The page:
ISSN 2398-2942      

Anemia: laboratory investigation

icanis

Introduction

  • Anemia is a sign of disease NOT a diagnosis, that is, not a disease per se.
  • Identification of anemia on a blood screen demands further investigation to characterize the type and establish the etiology of the anemia.
    Follow the diagnostic tree for Hemolytic Anemia  Hemolytic Anemia.

Is the patient anemic?

  • Anemia is an absolute decrease (of more than 2 standard deviations below the normal mean at normal blood volume) in at least one of: PCV may be normal or increased in dehydrated animals with anemia. This is particularly true of Addisonian dogs Hypoadrenocorticism.
  • Once animal is hydrated hematological analytes should be reassessed.
  • Normal hematological analytes may be present in animals with acute hemorrhage in the first 24-36 h, ie animals become hypovolemic but lose all constituents of blood in equal quantities.
  • Volume support should be given and PCV monitored at regular intervals to establish severity of anemia and response.
  • The spleen may falsely elevate red cell count reducing the degree of anemia:
    • Contraction ’ rapid bolus of stored RBC released.
    • Relaxation ’ splenic storage or RBC removing them from circulation (rare).

Signalment
Age

Clinical signs

  • Weakness.
  • Lethargy.
  • Increased pulse rate; bounding pulse.
  • Secondary signs associated with primary cause of anemia, eg renal failure.
  • Mucous membrane pallor.
  • Evidence of hemorrhage.
  • Discolored urine (hematuria, hemoglobinuria).
  • Disease may be subclinical.

Clinical examination

  • Pale mucous membranes.
  • Tachycardia.
  • Bounding pulse.
  • Heart murmur.

Laboratory investigation

  • Where history and clinical signs are suggestive of anemia, or a general health screen suggests anemia, further tests to establish the etiology are carried out in order to establish:
    • Bone marrow response - consider bone marrow aspiration Bone marrow aspiration and/or biopsy.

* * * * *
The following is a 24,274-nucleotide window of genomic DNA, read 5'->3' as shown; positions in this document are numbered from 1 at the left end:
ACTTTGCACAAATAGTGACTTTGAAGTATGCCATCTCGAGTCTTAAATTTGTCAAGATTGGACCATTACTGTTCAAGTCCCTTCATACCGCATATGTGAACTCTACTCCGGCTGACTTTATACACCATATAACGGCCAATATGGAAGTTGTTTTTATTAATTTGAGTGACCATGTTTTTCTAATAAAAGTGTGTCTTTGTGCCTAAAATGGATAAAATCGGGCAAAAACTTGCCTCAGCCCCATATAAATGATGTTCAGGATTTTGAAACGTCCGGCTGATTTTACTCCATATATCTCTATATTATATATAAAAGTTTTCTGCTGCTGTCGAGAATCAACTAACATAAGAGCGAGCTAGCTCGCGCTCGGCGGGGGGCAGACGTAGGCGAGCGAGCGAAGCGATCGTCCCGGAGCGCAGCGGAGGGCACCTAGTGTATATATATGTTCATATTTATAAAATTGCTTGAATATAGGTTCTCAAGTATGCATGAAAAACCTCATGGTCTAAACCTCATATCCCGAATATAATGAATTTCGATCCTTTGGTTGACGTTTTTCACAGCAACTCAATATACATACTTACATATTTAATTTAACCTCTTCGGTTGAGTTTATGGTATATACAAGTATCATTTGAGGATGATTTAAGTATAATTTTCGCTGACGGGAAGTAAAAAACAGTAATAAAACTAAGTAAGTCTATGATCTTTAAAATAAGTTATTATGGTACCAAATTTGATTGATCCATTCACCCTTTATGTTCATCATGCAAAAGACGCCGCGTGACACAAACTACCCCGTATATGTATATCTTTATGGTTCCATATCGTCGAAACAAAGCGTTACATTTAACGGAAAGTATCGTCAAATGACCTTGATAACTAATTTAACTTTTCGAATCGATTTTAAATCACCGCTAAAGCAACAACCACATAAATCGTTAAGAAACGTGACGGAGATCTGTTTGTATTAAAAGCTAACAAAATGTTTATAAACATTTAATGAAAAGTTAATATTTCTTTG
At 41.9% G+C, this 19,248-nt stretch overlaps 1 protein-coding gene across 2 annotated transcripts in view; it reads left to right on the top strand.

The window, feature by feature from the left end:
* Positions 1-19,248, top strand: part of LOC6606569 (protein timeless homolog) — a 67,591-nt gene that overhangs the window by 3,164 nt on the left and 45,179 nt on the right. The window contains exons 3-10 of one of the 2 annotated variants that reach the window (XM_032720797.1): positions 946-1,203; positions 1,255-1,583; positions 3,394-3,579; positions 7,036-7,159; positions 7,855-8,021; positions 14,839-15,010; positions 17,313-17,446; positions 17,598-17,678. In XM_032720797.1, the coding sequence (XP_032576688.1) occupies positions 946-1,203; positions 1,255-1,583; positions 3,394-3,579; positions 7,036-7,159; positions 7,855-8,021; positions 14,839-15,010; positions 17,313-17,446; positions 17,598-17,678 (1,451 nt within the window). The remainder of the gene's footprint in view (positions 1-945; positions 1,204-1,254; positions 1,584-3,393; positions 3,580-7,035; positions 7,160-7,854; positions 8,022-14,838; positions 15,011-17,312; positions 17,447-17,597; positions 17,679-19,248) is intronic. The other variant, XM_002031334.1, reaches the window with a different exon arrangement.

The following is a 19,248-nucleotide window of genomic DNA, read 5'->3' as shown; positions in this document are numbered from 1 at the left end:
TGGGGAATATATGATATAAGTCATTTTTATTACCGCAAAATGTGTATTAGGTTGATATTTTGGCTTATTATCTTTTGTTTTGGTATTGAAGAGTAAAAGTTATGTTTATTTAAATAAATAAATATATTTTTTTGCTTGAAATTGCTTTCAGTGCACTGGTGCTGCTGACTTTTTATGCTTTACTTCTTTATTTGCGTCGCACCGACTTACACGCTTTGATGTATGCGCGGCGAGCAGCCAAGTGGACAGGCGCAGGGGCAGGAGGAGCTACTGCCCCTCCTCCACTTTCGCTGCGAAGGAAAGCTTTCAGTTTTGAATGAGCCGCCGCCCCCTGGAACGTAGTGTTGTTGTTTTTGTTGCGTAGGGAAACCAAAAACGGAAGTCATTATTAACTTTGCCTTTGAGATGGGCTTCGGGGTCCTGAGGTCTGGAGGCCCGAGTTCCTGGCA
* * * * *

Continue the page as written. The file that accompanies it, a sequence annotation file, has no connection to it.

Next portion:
• Erythrocyte characteristics.
  • The questions that need to be answered are:
    • Is the anemia regenerative?
    • Is the regeneration adequate for the severity of the disease?
    • Is there increased destruction or loss of red blood cells?
    • What is the cause of the anemia?

Is the anemia regenerative?

This article is available in full to registered subscribers

Sign up now to obtain ten tokens to view any ten Vetlexicon articles, images, sounds or videos, or Login

What is the cause of the anemia?

This article is available in full to registered subscribers

Sign up now to obtain ten tokens to view any ten Vetlexicon articles, images, sounds or videos, or Login

Is there evidence of hemorrhage?

This article is available in full to registered subscribers

Sign up now to obtain ten tokens to view any ten Vetlexicon articles, images, sounds or videos, or Login

Is the anemia non-regenerative?

This article is available in full to registered subscribers

Sign up now to obtain ten tokens to view any ten Vetlexicon articles, images, sounds or videos, or Login

Further Reading

Publications

Refereed papers

Other sources of information

  • Knottenbelt C (2001) Investigation of anaemia in dogs. In Practice 23, 306-314.
  • Mills J (2000) Anaemia. In: Manual of Canine and Feline Haematology and Transfusion Medicine. 1st edn. Day M J, Mackin A & Littlewood J D (eds), BSAVA Publications, Gloucester, pp 29-42.

Can’t find what you’re looking for?

We have an ever growing content library on Vetlexicon so if you ever find we haven't covered something that you need please fill in the form below and let us know!